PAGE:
Covered in all black with an exception of a brown muzzle, weighing in anywhere from 100 to a whopping 400 pounds we have the American Black bear. Being the most feared animal to be found on the Appalachian trail one would think that they are to be very dangerous. In fact, this is not true.
In the last 16 years (2000-2016) there have been 23 Confirmed attacks have proved fatal by black bears. Only two of these accounts were located on the Appalachian trail, both located in Tennessee. The first was in May of 2000, Glenda Ann Bradley hiked a few miles of the trail to meet up with a friend at a fishing spot in the Smoky Mountains National forest. Unfortunately, she was found deceased near a mother black bear and her cub. This was the first fatal attack ever recorded in the Smoky Mountains. The second was an attack on a whole family; one fatality Elora Petrasek, age 6. They parked and hike about a mile down the trail in Cherokee National Forest to some swimming holes at the bottom of some waterfalls. The bear had apparently stalked them from the parking lot to the pools. After the attack two were wounded and both taken to a hospital. Shortly after the attack, rescuers found Elora’s body being hovered over by the attacked bear.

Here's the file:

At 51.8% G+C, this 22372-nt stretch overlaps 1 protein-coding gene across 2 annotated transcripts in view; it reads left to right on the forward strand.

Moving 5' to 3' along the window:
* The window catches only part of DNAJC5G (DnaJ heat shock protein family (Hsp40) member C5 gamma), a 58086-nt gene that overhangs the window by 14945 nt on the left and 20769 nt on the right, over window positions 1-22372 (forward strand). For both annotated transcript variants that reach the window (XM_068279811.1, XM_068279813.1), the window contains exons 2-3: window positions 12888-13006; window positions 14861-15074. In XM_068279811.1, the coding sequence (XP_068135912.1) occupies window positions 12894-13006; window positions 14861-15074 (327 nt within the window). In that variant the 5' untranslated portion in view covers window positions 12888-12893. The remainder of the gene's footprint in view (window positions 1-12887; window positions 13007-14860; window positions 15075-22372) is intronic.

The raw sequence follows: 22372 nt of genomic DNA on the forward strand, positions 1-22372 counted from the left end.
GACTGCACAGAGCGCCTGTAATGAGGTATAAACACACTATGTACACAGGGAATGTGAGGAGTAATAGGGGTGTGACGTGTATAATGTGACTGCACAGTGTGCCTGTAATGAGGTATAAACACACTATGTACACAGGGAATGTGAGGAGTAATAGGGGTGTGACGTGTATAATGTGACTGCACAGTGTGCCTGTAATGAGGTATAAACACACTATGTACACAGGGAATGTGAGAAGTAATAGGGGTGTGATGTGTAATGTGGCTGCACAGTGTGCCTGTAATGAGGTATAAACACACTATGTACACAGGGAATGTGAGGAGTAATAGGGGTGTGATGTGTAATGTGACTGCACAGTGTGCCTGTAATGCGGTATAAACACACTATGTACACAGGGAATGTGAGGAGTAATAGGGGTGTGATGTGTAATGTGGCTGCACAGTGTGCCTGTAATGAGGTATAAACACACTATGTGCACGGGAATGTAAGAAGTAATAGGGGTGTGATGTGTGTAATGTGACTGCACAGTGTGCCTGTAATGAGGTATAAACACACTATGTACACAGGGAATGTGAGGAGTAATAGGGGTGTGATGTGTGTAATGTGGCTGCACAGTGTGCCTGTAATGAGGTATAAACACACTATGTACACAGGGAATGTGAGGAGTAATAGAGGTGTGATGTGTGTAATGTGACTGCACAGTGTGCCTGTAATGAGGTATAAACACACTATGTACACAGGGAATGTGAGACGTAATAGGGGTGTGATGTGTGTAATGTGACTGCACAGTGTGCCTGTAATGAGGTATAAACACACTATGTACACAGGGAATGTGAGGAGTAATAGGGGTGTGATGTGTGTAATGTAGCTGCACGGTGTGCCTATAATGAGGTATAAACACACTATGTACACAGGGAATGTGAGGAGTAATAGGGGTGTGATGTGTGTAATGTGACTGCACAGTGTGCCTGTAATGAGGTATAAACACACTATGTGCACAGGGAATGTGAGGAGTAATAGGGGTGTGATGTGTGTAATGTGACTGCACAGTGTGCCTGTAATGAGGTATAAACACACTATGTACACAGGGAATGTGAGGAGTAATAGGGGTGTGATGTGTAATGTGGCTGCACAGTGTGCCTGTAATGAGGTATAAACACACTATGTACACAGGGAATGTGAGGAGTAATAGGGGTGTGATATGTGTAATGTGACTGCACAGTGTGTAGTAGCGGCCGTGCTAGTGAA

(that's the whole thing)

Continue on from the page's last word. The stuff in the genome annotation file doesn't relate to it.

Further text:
In both cases, the Park Rangers tried to euthanize the bears to prevent further attacks. To this day, even if the bear attacks are not fatal they continue to practice this. For example, Peachpeak’s encounter with a bear this year; Park Rangers attempted to euthanize the bear that attacked him. This practice is supposed to keep trails safe and keep the number of attacks low. However, as the statistics stand, there’s roughly 1 fatal attack every 8-10 years. The ATC claims nearly 3million visited the trail this year, this means that nearly 1 in 24-30million chance you will be involved in a fatal bear attack.